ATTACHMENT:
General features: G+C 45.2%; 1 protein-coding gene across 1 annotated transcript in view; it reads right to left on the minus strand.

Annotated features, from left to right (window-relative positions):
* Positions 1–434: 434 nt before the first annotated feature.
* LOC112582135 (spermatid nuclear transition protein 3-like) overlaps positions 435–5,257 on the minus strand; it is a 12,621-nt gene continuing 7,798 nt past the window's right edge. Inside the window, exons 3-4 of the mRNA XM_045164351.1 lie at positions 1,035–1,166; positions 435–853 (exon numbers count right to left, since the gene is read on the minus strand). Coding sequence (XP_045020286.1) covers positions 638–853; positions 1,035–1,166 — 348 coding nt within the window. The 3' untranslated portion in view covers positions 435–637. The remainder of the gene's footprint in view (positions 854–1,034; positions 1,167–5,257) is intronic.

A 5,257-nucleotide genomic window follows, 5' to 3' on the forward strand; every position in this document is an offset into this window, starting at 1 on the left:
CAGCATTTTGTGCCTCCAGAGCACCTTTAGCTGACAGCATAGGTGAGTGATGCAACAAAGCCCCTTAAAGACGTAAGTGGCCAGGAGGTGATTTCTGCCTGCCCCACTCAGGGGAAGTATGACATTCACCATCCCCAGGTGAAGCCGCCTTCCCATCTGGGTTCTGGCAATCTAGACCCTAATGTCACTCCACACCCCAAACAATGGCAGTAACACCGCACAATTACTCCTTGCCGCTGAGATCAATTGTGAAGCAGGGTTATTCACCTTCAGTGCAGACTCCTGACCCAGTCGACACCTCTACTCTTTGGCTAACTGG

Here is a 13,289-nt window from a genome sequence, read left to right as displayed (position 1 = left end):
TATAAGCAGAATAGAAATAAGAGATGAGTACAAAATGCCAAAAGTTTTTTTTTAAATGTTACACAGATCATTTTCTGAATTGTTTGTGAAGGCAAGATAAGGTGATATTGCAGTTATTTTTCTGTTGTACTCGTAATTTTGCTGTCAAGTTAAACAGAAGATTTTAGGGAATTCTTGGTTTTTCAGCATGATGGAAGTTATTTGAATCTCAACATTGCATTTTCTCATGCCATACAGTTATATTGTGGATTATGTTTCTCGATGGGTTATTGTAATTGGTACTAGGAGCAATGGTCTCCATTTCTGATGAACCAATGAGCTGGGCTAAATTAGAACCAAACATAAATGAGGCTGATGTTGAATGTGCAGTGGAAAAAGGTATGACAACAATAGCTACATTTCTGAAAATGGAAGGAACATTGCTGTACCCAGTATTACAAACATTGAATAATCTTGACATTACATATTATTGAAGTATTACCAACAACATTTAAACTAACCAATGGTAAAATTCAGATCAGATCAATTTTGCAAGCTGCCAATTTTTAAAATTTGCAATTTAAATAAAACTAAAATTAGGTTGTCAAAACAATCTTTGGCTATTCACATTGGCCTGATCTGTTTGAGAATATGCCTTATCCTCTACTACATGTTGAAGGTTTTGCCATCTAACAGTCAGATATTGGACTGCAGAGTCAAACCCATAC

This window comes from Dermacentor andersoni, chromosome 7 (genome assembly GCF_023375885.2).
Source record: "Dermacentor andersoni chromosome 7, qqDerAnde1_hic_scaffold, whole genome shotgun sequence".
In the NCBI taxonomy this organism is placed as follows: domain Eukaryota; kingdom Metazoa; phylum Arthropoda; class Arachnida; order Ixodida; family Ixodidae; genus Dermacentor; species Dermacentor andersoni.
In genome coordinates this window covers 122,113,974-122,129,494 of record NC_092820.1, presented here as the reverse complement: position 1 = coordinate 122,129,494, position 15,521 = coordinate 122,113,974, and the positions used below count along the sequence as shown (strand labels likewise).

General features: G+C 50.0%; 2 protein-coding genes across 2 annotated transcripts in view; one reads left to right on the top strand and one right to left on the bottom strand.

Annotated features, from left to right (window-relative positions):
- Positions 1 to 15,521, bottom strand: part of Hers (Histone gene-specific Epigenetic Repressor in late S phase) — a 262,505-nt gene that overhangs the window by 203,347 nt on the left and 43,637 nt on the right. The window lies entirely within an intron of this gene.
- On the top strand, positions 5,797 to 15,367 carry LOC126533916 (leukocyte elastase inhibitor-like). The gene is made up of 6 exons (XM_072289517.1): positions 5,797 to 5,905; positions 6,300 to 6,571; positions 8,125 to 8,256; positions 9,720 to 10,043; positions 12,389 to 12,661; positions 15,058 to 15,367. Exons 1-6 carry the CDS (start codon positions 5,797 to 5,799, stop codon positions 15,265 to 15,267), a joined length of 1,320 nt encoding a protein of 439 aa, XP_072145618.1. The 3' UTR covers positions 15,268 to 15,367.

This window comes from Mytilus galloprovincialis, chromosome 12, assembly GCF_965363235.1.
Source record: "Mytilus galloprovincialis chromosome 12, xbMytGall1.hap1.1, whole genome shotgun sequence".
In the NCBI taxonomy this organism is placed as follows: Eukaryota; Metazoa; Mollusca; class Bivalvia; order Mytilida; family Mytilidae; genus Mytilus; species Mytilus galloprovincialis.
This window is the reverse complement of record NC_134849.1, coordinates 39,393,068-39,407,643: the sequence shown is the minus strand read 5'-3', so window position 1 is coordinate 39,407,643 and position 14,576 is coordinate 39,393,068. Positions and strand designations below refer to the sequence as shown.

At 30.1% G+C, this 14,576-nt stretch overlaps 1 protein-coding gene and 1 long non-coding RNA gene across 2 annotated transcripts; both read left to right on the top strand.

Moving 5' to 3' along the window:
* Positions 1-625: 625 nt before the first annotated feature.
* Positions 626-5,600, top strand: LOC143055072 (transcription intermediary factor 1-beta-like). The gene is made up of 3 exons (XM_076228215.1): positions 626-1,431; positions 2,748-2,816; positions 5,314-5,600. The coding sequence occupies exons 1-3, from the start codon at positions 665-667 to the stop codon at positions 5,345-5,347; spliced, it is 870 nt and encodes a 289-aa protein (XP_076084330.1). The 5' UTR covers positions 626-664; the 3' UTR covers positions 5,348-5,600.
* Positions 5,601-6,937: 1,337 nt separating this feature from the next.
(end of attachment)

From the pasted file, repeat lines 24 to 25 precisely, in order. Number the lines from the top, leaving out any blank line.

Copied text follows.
* Positions 626-5,600, top strand: LOC143055072 (transcription intermediary factor 1-beta-like). The gene is made up of 3 exons (XM_076228215.1): positions 626-1,431; positions 2,748-2,816; positions 5,314-5,600. The coding sequence occupies exons 1-3, from the start codon at positions 665-667 to the stop codon at positions 5,345-5,347; spliced, it is 870 nt and encodes a 289-aa protein (XP_076084330.1). The 5' UTR covers positions 626-664; the 3' UTR covers positions 5,348-5,600.
* Positions 5,601-6,937: 1,337 nt separating this feature from the next.